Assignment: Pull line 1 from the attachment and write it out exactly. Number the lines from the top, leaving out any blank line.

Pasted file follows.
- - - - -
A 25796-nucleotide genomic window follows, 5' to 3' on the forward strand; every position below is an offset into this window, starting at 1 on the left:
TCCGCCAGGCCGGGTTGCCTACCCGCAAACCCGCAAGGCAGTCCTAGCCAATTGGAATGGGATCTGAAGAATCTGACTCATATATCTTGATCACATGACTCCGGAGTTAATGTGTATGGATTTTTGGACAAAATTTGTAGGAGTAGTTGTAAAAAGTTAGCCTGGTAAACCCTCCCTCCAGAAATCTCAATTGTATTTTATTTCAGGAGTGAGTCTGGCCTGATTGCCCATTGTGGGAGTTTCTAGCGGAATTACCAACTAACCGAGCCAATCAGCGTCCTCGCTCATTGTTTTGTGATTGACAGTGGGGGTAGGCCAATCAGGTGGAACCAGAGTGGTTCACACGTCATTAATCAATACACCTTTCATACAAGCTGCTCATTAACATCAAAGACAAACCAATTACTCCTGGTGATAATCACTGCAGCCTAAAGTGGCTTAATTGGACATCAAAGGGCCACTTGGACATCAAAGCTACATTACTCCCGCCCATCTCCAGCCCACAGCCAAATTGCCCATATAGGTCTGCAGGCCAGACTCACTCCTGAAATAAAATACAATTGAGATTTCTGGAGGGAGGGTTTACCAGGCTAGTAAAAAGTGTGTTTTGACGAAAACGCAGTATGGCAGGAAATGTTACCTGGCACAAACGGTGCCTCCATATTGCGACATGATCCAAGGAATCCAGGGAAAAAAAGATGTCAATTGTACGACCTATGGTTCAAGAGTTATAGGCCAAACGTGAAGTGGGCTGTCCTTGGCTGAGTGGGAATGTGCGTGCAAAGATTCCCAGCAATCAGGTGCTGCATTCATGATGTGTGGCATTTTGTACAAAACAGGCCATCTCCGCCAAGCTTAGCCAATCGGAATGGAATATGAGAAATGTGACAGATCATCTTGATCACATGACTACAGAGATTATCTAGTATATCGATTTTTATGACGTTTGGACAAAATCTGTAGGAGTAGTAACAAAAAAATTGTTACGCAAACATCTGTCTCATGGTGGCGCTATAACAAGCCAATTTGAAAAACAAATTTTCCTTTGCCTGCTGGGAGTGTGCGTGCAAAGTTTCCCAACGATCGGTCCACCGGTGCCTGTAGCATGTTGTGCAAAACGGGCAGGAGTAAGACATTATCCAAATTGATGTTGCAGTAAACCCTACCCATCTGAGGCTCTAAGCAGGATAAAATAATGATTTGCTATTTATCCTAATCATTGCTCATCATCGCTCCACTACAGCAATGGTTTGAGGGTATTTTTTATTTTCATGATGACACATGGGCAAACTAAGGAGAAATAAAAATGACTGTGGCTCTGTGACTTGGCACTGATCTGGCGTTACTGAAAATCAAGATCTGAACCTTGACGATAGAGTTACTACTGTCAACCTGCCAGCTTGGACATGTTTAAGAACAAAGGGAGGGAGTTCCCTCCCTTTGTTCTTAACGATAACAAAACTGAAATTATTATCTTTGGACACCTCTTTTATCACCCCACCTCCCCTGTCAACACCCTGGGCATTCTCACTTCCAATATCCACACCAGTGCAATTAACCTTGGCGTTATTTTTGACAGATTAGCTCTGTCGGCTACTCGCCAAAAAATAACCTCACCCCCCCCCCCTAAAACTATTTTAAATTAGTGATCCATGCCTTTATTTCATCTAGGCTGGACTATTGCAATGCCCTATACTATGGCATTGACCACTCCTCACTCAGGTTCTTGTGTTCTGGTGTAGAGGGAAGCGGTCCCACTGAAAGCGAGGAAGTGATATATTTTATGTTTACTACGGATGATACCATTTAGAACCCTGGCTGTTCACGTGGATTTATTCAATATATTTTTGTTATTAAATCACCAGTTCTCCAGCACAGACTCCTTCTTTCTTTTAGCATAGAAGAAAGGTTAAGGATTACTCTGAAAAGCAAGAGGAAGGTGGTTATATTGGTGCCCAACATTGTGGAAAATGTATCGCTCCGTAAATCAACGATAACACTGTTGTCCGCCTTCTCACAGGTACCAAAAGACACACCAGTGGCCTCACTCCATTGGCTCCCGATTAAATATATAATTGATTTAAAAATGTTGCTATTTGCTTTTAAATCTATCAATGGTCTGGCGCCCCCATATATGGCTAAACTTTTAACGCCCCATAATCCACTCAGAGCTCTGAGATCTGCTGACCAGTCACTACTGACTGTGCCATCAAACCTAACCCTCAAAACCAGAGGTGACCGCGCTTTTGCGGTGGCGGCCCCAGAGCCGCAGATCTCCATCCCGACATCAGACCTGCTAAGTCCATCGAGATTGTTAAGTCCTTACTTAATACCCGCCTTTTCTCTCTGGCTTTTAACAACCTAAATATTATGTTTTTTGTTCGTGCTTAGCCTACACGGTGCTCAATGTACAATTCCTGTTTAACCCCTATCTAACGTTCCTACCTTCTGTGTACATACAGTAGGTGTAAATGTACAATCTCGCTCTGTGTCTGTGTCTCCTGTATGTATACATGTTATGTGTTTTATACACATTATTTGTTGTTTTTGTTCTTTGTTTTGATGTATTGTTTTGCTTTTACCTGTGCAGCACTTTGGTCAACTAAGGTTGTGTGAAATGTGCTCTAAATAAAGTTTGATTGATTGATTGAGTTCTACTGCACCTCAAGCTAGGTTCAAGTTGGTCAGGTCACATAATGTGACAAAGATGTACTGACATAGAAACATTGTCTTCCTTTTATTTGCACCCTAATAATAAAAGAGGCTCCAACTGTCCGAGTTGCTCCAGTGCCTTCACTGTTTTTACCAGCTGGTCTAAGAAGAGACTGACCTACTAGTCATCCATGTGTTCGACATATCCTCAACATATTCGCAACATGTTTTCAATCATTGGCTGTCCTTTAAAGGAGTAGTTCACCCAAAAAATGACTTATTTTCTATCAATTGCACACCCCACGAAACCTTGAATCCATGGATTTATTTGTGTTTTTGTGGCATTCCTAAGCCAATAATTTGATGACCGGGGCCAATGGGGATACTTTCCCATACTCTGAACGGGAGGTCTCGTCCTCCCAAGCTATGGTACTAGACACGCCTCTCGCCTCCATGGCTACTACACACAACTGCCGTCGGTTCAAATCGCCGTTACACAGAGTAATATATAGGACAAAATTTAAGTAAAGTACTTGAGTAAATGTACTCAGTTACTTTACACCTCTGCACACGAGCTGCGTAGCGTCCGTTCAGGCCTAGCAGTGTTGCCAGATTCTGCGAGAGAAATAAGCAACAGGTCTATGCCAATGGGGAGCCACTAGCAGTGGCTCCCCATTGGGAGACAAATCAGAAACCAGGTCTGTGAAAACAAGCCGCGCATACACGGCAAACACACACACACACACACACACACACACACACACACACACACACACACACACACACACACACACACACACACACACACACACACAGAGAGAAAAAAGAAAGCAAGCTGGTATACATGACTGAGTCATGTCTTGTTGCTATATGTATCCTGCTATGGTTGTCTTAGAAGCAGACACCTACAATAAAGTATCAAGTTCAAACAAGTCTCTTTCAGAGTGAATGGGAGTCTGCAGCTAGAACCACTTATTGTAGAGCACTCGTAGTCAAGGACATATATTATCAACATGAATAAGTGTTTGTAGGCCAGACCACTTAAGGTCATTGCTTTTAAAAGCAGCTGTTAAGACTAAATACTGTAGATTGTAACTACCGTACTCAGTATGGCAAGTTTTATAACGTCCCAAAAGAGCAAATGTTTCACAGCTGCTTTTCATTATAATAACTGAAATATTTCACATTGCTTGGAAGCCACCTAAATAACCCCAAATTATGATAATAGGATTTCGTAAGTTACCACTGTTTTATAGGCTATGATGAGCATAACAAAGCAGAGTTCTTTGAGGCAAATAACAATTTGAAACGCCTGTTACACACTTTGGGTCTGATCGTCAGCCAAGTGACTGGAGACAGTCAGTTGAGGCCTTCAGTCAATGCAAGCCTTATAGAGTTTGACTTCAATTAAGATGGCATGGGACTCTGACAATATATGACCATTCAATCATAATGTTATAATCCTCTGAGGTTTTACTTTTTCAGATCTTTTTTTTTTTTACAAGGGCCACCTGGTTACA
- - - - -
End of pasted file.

A 25796-nucleotide genomic window follows, 5' to 3' on the forward strand; every position below is an offset into this window, starting at 1 on the left: